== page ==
The success or failure of Joe Biden’s quest to return to the White House — this time as president, not just uncle-in-chief — depends not just on his name recognition, but on the appeal of his pragmatist policies. Though it’s still much too early to know if Biden’s gambit will win him the nomination, his commanding lead appears to have lent him confidence; he’s doubling down on his relative centrism, rather than allowing the more progressive candidates in the race to push him toward the left. On health care, Biden’s intransigence is particularly apparent. Bloomberg News reported on Wednesday that in New Hampshire, Biden said that he opposes a national health-insurance program because “the vast majority of people are satisfied with their own health-care system today.”
Biden’s statement seems in line with an emerging theme of his campaign. Donald Trump is an aberration, and the former VP’s Republican friends will have an epiphany; soon enough, the country will wake up from its fever dream and go back to the way things were before Trump entered the GOP primary. And perhaps that’s what many Democratic voters want to hear. Biden’s lead suggests as much. In interviews with Bloomberg, Democratic voters seemed to sort themselves into two camps: Biden loyalists who share the candidate’s moderate views, and left-wing voters who believe in Biden’s electability, if not necessarily his policies. “I want to vote on who’s gonna be able to win the election,” one voter told the news outlet. “I’m a lefty’s lefty but you’ve gotta get this arrogant, narcissistic, lying bigot out of office.”
The primary is young, and so is Biden’s latest campaign for president. He may owe his lead to his centrism; that’s certainly the outcome he and his advisers had hoped to see. Biden’s pollster, John Anzalone, told the Washington Post in March that it was “a myth that Alexandria Ocasio-Cortez somehow represents the narrative of Democratic primary voters in the country.” But even if you believe the policy priorities of the party’s activist base are somehow out of sync with the average Democratic voter, Biden’s relatively optimistic view of the nation can sound hollow — and misleading. Biden’s statement on health care, for example, doesn’t quite line up with what we know about public opinion on health care.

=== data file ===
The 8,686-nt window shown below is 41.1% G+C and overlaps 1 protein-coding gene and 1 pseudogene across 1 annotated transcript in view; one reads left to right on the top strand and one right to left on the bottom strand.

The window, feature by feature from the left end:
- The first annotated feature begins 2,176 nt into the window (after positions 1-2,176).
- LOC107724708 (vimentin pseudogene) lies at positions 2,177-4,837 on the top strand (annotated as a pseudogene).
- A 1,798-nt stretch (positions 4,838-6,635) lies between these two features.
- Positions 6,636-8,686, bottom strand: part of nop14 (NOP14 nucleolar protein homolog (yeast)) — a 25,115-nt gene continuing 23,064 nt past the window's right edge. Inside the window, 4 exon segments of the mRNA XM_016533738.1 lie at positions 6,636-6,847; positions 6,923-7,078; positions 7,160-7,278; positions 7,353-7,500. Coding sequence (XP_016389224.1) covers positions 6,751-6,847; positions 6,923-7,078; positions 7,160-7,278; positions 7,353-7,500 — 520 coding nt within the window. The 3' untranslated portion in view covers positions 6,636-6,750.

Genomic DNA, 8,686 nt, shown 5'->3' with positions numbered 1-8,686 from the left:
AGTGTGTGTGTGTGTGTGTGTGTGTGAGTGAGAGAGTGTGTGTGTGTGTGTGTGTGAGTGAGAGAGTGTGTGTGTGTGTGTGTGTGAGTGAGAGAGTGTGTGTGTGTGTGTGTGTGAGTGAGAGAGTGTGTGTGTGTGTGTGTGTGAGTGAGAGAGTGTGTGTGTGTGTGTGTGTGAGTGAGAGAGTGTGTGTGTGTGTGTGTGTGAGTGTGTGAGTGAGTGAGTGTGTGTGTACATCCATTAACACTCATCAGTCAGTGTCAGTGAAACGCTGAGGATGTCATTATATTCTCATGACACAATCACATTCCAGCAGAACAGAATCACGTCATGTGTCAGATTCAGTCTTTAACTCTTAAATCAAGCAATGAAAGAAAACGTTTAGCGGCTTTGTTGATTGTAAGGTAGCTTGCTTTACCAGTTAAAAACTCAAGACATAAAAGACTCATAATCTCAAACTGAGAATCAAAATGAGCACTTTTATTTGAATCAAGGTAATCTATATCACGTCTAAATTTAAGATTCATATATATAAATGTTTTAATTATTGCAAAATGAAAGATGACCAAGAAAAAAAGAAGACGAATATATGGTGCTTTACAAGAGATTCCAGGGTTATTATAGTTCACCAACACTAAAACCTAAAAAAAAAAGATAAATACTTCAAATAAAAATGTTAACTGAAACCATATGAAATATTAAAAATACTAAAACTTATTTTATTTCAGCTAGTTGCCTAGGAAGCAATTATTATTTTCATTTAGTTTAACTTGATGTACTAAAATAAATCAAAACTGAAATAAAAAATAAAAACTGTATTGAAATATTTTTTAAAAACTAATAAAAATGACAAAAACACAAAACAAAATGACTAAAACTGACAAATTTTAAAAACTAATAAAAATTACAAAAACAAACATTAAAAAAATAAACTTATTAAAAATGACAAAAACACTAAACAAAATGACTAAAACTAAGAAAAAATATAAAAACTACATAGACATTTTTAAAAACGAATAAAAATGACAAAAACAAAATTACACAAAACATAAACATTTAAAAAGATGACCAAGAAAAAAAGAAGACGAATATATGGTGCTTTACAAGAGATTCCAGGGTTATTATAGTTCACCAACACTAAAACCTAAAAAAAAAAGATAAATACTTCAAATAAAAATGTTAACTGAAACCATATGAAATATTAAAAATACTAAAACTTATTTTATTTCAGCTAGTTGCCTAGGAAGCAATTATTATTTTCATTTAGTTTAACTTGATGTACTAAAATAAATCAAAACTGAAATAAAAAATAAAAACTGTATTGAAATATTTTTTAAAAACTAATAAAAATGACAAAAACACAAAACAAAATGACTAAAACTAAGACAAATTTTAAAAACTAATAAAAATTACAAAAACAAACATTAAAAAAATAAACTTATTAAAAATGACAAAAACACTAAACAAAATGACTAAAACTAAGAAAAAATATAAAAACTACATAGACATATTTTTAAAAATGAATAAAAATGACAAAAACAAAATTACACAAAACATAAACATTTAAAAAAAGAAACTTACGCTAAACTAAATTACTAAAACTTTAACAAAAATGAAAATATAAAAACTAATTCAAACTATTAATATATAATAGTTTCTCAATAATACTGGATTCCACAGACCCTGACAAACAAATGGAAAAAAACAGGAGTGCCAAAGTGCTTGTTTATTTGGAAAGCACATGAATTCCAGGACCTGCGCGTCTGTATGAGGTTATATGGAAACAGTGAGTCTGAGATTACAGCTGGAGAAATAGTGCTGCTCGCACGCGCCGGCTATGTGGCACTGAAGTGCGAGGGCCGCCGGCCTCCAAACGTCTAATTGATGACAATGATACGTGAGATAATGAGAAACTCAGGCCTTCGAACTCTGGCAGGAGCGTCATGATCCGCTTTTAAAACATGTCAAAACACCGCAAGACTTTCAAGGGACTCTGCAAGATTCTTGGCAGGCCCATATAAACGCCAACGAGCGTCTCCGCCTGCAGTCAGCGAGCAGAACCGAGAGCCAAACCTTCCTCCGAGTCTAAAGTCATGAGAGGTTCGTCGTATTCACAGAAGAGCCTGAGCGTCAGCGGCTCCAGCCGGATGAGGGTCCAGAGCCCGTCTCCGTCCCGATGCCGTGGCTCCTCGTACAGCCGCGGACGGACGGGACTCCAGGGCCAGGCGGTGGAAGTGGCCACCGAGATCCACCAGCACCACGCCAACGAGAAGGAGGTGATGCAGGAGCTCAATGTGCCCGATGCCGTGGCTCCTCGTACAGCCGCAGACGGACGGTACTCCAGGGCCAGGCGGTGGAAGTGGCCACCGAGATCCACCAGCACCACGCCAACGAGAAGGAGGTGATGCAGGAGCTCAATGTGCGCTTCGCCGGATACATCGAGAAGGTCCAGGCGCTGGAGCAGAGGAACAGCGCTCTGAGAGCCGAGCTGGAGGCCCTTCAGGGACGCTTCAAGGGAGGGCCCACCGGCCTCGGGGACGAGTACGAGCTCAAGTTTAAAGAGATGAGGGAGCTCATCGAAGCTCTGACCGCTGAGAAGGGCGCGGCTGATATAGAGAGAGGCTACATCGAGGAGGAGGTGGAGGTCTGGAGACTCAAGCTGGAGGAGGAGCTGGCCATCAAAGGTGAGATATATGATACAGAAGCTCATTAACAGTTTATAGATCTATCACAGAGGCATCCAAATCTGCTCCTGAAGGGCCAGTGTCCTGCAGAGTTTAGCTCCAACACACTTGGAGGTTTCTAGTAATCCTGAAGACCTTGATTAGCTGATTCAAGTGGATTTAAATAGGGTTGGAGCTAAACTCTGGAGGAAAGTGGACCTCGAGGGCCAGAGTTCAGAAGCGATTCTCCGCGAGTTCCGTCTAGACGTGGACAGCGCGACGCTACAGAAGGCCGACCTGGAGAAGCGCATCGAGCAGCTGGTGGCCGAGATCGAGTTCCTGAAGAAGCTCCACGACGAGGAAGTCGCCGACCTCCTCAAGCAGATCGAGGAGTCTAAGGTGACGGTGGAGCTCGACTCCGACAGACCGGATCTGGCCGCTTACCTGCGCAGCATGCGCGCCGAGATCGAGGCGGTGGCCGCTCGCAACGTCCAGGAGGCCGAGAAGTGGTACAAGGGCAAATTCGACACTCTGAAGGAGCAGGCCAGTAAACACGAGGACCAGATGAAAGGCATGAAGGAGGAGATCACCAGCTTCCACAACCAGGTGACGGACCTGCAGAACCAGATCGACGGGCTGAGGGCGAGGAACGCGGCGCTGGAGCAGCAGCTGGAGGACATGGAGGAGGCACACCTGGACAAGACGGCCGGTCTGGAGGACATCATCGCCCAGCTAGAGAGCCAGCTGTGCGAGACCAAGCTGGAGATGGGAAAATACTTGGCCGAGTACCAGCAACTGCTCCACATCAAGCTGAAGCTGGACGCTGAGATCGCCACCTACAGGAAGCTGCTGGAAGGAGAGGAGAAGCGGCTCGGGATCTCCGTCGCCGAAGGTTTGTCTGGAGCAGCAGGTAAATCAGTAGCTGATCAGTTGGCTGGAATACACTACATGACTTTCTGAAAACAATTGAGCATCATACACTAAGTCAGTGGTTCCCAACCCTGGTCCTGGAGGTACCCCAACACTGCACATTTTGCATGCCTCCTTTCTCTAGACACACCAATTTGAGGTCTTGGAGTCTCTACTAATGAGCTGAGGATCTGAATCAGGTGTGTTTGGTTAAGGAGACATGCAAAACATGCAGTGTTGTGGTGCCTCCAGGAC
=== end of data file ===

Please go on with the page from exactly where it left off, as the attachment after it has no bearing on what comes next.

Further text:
Most people say they’re satisfied with the quality of the health care they receive, though there seems to be a sharp distinction between how Americans view their own care and the state of the nation’s health care overall. Seventy-seven percent of Americans told Gallup in 2017 that the quality of their personal care was good or excellent, and 61 percent said they were satisfied with the total cost of their own care. But Americans have been significantly less pleased with the U.S. health-care system for decades. In November 2018, Gallup reported that 79 percent of Americans were dissatisfied with national health-care costs. In the same poll, only 34 percent described health-care coverage in the U.S. as excellent or good, with 40 percent calling it fair, and 26 percent saying it’s poor. Consider those results along with other polls: one, from Pew, found that lowering health-care costs was a “top priority” for 69 percent of voters, and a 2017 Gallup poll found that 71 percent of Americans believed the national health-care system was “in a state of crisis” or “has major problems.” Taking the broader spectrum of Americans’ health-care views into account, Biden’s imprecise assertion —that they’re “satisfied with their own health-care system today” — seems dubious.
The Biden campaign has yet to release a detailed health-care proposal, though Biden has said that he supports a public option to buy into Medicare. That stance places him at odds with candidates like Bernie Sanders and Kamala Harris, who have both endorsed health-care reforms that would eliminate private insurance. Biden’s preferred compromise does poll well; a Kaiser Family Foundation poll found that 74 percent would back a national health plan that resembled a Medicare buy-in. Support for Medicare for All, meanwhile, is increasing, though it remains lower than support for a buy-in, and varies depending on how polling firms phrase their questions. In January, a Kaiser poll found that 56 percent of respondents supported Medicare for All; that figure increased to 71 percent when they were told that the plan would guarantee them health insurance. As the Associated Press reported at the time, only 32 percent supported the plan “if it would threaten the current Medicare program.”
Of course, fluctuations in public support don’t have any bearing on whether or not the public option is substantively superior to Medicare for All. Only the latter promises universal coverage, and as we get deeper into the campaign, that may prove to have significant appeal. The Kaiser Family Foundation poll that found high rates of support for a Medicare buy-in also found that among Americans who favor a national health plan, 89 percent prioritized universal coverage. As health-care costs rise, even for employer-provided insurance plans, Americans may become less and less likely to prize private insurance — especially if they learn more about other options. When it comes to the nomination, Medicare for All could still turn out to be a winning play.
Biden’s famous hot-mic moment, when he called the signing of the Affordable Care Act “a big fucking deal,” helped build his reputation as a plainspoken man of the people. But in 2019, that same quality has already begun to reveal his blind spots to the public. It’s not clear that he or his advisers appreciate either the ACA’s limitations or the extent of the crisis troubling the American health-care system. Biden, in fact, has barely said anything about health care at all, despite its importance to voters. He may ultimately be surprised by the radical solutions that voters are willing to entertain.